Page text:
LAS VEGAS (Reuters) - AT&T Inc announced four times as many smartphones as it did this time a year ago, backed heavily by Google Inc’s software, highlighting the urgency of its quest to lessen its dependence on Apple Inc’s iPhone.
The mobile operator, which has been the exclusive U.S. provider for iPhone since 2007, is expected to face tough competition early this year with bigger rival Verizon Wireless expected to kick off sales of the popular cellphone.
AT&T executives said on Wednesday at the Consumer Electronics Show that it would introduce 20 high-speed smartphone models in 2011, including a dozen Google Android devices. At last year’s CES, by comparison, AT&T unveiled plans for only five new smartphones.
The first of these phones will come from Motorola Inc, HTC Corp and Samsung Electronics Co Ltd.
The No. 2 U.S. mobile provider also said it would sell a tablet computer from Motorola, but declined to elaborate.
The twin Motorola announcements suggest a shift in industry allegiances as Motorola has recently been the key phone maker for Verizon Wireless, a venture of Verizon Communications Inc and Vodafone Group Plc.
Motorola said its Atrix 4G phone, expected to go on sale this quarter, will attach to a new type of accessory called a lapdoc, which looks like a laptop but does not work without the cellphone. Motorola’s lapdoc has a laptop size screen and keyboard aimed at better Web browsing, video viewing and typing than on a typical cellphone.
“It will change the way people work,” AT&T’s president and head of mobility, Ralph de la Vega, said in an interview on the sidelines of the event.
De la Vega said that, after a “good fourth quarter” with a “seasonal pickup in demand,” he sees 2011 being a strong year for smartphones sales, which he plans to boost with higher-speed network upgrades.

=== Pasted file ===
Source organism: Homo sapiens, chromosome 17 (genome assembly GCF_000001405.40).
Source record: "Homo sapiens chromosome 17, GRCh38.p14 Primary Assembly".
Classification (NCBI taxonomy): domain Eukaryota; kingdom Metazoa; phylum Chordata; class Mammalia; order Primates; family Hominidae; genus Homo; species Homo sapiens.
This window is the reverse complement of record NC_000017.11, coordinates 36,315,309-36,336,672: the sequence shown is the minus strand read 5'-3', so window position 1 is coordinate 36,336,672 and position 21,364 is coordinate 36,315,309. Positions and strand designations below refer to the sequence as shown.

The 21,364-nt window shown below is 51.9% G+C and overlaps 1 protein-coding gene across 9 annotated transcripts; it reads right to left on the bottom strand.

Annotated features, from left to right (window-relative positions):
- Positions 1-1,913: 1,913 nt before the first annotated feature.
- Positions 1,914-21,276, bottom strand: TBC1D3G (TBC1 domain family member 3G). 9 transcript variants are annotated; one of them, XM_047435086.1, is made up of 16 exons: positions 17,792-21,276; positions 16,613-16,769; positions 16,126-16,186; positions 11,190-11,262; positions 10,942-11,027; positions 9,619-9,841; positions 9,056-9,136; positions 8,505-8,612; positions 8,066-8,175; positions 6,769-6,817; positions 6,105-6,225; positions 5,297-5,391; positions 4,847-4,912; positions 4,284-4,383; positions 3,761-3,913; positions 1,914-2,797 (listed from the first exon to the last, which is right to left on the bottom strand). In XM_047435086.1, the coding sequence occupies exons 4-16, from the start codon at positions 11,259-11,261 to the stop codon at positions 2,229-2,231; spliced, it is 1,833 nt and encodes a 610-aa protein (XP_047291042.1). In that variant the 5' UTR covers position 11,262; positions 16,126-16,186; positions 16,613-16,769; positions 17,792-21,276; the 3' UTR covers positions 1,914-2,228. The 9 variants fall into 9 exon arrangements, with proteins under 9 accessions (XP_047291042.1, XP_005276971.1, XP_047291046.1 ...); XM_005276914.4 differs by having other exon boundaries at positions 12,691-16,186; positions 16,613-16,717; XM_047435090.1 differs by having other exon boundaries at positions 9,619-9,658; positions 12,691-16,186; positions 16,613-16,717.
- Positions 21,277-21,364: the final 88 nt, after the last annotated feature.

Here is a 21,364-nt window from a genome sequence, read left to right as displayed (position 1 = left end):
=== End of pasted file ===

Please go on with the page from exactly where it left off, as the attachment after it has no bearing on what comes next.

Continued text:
AT&T has come under fire for its patchy wireless service, which is under increasing strain as bandwidth-hogging smartphones proliferate.
De la Vega vowed to speed up AT&T’s plan for upgrading its network with LTE, a high-speed technology already offered by rival Verizon. AT&T’s LTE launch is scheduled for the middle of 2011 with coverage for up to 75 million people by year’s end. That would put it a year behind its bigger rival Verizon.
But the executive said his company plans to pick up the pace in 2012, with an aim of having its national LTE high-speed upgrade largely complete by the end of 2013. He promised the first LTE phones in the second half of this year.
However, one analyst said that he expects AT&T’s news to be upstaged by announcements expected from Verizon Wireless during its CES keynote and news conference on Thursday.
“They did what they could to take the wind out of Verizon’s sails,” said CCS Insight analyst John Jackson. But he added, “It’s not going to be enough to overshadow what Verizon comes out with.
Jackson said he expects Verizon Wireless to announce new services with Google and roughly six or more devices such as smartphones and tablets that work on Verizon’s LTE network.
Meanwhile, AT&T said it would start selling its first phones supporting another high-speed technology known as HSPA Plus, which it installed in its network last year to increase Web browsing speeds four-fold.
Phones based on this technology will arrive from Motorola and HTC in the first quarter and be followed by a high-speed phone from Samsung in the second quarter, de la Vega said.
AT&T said HTC will supply a phone called Inspire 4G. The Samsung Infuse 4G phone will be the operator’s thinnest phone at 9 millimeters and will sport its largest display, a 4.5 inch screen, AT&T said.
Since AT&T’s smaller rival, T-Mobile USA, has been marketing its HSPA Plus phones as fourth-generation (4G) devices, AT&T has followed suit, starting at the electronics show in Las Vegas. It now refers to both HSPA Plus and LTE as 4G technology.
De la Vega did not comment on how AT&T will avoid confusing consumers by using the same marketing term for two different services. The executive said his company was simply following the industry trend.
AT&T shares closed 10 cents higher at $29.98 on the New York Stock Exchange.
Reporting by Sinead Carew; editing by Maureen Bavdek, Matthew Lewis, Andre Grenon and Bernard Orr